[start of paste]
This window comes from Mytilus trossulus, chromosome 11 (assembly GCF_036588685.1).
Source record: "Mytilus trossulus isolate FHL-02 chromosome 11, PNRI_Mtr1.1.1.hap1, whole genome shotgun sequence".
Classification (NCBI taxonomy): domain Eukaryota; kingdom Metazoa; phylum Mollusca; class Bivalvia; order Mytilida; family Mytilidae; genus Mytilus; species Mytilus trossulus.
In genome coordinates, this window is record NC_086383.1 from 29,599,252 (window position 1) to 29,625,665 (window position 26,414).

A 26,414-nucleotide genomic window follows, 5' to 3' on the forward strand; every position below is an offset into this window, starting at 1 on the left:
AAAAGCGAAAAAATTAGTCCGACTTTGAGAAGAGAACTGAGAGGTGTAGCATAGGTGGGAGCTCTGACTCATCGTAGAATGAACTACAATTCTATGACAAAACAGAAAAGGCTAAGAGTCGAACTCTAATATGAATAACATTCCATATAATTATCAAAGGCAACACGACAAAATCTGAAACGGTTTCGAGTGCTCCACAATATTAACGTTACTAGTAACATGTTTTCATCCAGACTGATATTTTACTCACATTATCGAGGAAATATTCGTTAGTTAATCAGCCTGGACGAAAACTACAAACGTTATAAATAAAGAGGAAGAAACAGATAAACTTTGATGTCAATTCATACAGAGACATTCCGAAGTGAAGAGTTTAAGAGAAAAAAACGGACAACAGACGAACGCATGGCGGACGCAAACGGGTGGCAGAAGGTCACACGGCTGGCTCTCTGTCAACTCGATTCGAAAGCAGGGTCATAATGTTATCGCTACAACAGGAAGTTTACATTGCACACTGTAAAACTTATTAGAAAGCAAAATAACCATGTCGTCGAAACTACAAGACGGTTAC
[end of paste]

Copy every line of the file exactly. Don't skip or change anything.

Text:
This window comes from Mytilus trossulus, chromosome 11 (assembly GCF_036588685.1).
Source record: "Mytilus trossulus isolate FHL-02 chromosome 11, PNRI_Mtr1.1.1.hap1, whole genome shotgun sequence".
Classification (NCBI taxonomy): domain Eukaryota; kingdom Metazoa; phylum Mollusca; class Bivalvia; order Mytilida; family Mytilidae; genus Mytilus; species Mytilus trossulus.
In genome coordinates, this window is record NC_086383.1 from 29,599,252 (window position 1) to 29,625,665 (window position 26,414).

A 26,414-nucleotide genomic window follows, 5' to 3' on the forward strand; every position below is an offset into this window, starting at 1 on the left:
AAAAGCGAAAAAATTAGTCCGACTTTGAGAAGAGAACTGAGAGGTGTAGCATAGGTGGGAGCTCTGACTCATCGTAGAATGAACTACAATTCTATGACAAAACAGAAAAGGCTAAGAGTCGAACTCTAATATGAATAACATTCCATATAATTATCAAAGGCAACACGACAAAATCTGAAACGGTTTCGAGTGCTCCACAATATTAACGTTACTAGTAACATGTTTTCATCCAGACTGATATTTTACTCACATTATCGAGGAAATATTCGTTAGTTAATCAGCCTGGACGAAAACTACAAACGTTATAAATAAAGAGGAAGAAACAGATAAACTTTGATGTCAATTCATACAGAGACATTCCGAAGTGAAGAGTTTAAGAGAAAAAAACGGACAACAGACGAACGCATGGCGGACGCAAACGGGTGGCAGAAGGTCACACGGCTGGCTCTCTGTCAACTCGATTCGAAAGCAGGGTCATAATGTTATCGCTACAACAGGAAGTTTACATTGCACACTGTAAAACTTATTAGAAAGCAAAATAACCATGTCGTCGAAACTACAAGACGGTTAC